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There are all sorts of aspects of physical fitness – muscle strength, balance, flexibility to mention a few. The aspect which interests me and is the subject of my blogs is aerobic fitness otherwise known as cardio-respiratory fitness (CRF).   It is the measure of our ability to move about comfortably and accomplish physical tasks.

Fitness and Physical Training

Your level of physical fitness can be described as exercise capacity, aerobic capacity.or maximal oxygen uptake  VO2max (see Glossary & previous blog about exercise and oxygen). Physical fitness is influenced by general activity and by exercise training. Inactive people are usually unfit, the very active are fit. The increase in fitness, as measured by VO2max., which can be attained by physical training is inversely proportional to the starting VO2max – the less active you have been, the less fit you are and the more you have to gain from training. An inactive unfit person can be improved by a greater percentage than an out-of-training athlete, though not to such a high level. The increase may exceed 30% in young, unfit individuals who then train intensively. Older subjects show a smaller response to training than younger ones.

The graph at the head of this blog shows the effects of fitness level on heart rate and oxygen uptake – VO2 which reflects how hard you are working.. The fitter you are the more exercise you can do, i.e. the more oxygen you can absorb and use, for any given heart rate. Since it is the maximum heart rate which limits your ability to exercise maximally, the fitter you are the greater your maximal effort capacity. For most of us for most of the time, however, it is submaximal exercise which is more important because that is what we do most of. In this case any exercise level for a fit person expends a lower proportion of what is possible – all effort becomes easier.

If you take up a fitness regime you can get an idea of changes in your fitness level by observing the fall in your heart rate (pulse rate) at rest and during exercise.

How does Physical Training Work

The increased aerobic capacity produced by training is brought about by a mixture of “central” and “peripheral” effects.

Central effects include:

  1. Improved cardiac performance.
    After training, the heart is able to contract more efficiently, pumping out a larger volume of blood with each beat (the stroke volume).At rest the body’s need for oxygen and therefore cardiac output is the same for the fit as for the unfit person. Since the fit individual pumps out more blood with each beat (the stroke volume) than the unfit, his or her resting heart rate is lower, perhaps as low as 50 beats per minute in the super-fit.During submaximal exercise (exercise at a defined level which is lower than the peak which can be reached) again the need for circulating blood and oxygen delivery is the same in trained and untrained people. So at any given level of exercise the cardiac output is the same for the fit as for the unfit – but the stroke volume is higher and the heart rate is lower for the fit. Submaximal exercise is easier for the fit than for the unfit and achieved with a lower heart rate.Maximal oxygen uptake, however, is increased by physical training. The maximal heart rate does not increase but cardiac output is greater because stroke volume is greater. More blood and oxygen can be pumped to the working muscles which can therefore do more work. That is why the fit long-distance runner can run faster than the unfit.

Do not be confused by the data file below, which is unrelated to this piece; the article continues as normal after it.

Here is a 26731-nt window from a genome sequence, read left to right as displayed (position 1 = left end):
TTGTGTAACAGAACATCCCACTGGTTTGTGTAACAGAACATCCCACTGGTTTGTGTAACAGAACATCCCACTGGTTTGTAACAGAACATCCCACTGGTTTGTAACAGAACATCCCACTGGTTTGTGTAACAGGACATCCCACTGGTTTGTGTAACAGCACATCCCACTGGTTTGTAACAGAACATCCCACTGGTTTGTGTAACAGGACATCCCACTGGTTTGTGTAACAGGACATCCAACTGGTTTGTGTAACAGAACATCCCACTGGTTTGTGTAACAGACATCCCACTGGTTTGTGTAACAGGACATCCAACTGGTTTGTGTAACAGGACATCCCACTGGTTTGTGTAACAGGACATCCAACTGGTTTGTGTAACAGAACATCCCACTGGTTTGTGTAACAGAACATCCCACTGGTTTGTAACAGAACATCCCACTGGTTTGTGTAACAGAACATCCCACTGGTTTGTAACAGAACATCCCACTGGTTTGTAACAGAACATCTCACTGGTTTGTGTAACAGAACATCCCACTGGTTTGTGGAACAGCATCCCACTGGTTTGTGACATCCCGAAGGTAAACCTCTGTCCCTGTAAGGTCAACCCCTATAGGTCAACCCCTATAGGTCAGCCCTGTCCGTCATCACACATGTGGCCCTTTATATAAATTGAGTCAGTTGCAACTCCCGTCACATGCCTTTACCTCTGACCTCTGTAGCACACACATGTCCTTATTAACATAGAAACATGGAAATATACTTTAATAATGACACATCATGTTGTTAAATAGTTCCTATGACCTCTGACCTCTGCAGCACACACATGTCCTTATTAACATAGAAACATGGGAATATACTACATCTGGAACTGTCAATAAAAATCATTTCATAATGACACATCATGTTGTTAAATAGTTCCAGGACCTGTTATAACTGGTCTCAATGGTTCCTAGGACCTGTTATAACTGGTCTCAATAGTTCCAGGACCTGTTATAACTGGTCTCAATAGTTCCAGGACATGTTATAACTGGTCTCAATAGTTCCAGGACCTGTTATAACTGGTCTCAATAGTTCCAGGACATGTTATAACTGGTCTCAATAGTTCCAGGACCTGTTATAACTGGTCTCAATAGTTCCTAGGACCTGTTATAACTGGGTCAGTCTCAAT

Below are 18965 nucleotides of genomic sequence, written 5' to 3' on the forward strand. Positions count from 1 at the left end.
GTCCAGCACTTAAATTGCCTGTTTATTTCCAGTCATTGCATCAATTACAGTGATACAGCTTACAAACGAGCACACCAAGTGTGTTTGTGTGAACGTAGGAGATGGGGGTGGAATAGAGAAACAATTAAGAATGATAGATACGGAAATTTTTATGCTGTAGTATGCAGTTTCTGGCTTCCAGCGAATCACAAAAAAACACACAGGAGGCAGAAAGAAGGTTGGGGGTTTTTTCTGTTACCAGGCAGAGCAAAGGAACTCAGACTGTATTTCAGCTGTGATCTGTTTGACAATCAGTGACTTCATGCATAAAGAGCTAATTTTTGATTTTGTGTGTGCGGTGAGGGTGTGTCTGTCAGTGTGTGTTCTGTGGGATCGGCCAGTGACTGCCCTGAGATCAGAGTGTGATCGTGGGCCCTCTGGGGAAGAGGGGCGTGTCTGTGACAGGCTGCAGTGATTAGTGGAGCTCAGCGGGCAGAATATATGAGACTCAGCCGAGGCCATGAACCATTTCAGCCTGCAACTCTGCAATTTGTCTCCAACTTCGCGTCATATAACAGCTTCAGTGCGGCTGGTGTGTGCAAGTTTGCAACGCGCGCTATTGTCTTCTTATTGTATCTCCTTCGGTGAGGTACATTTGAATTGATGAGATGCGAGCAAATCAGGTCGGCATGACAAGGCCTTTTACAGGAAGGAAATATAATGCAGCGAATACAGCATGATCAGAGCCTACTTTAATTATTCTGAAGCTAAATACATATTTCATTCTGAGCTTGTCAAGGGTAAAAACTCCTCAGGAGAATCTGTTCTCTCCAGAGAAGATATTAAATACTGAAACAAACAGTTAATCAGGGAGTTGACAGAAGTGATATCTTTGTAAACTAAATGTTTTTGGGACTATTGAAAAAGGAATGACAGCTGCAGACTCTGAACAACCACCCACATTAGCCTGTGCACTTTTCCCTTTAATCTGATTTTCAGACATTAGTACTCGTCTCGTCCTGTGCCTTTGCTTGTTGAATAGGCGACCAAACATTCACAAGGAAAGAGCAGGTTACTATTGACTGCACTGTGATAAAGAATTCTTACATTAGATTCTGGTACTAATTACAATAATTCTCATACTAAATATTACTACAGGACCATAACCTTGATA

2. Reduced sympathetic tone. The resistance to flow in the peripheral blood vessels is partly determined by the “sympathetic” nervous system – the network of nerves which supply the tiny muscles which can contract and narrow small arteries. Physical training reduces this tone and opens up peripheral arteries allowing blood to flow more freely through them and reducing blood pressure at rest and during exercise. The heart has to work less hard to pump blood round the system.
  3. Changes in blood. The trained individual has a greater total blood volume and more oxygen-bearing red cells. The beneficial effects of “blood doping”* relies on this effect.

Peripheral effects include:

  1. Increased muscle performance. Physical training produces a number of changes in the trained muscles. They become larger, they develop more mitochondria (the enzyme packages within muscle cells which are much concerned with energy production) and they have a better ability to extract oxygen and glucose from the blood.
  2. Increased muscle blood flow. The trained muscles have a greater network of capillaries feeding them and the distribution of blood flow favours working muscles over inactive muscles.
  3. Increased arteriovenous oxygen difference. Better muscle performance and more efficient blood flow results in an increase in the overall extraction of oxygen from the blood – the venous blood carrying blood back to the heart has less oxygen left in it. This is most marked at maximal effort.

Next time I will tell you how physical fitness is measured – and how to do it for yourself

PS. A worrying finding from a recent large study from Finland has been that people who are prescribed medication for raised blood pressure or raised cholesterol change their healthy life style. Starting statins was associated with reduced physical activity and greater weight gain (but a greater chance of stopping smoking and reducing alcohol). It is as though the prescription of preventive medication gives patients permission to stop looking after their own health – oh dear.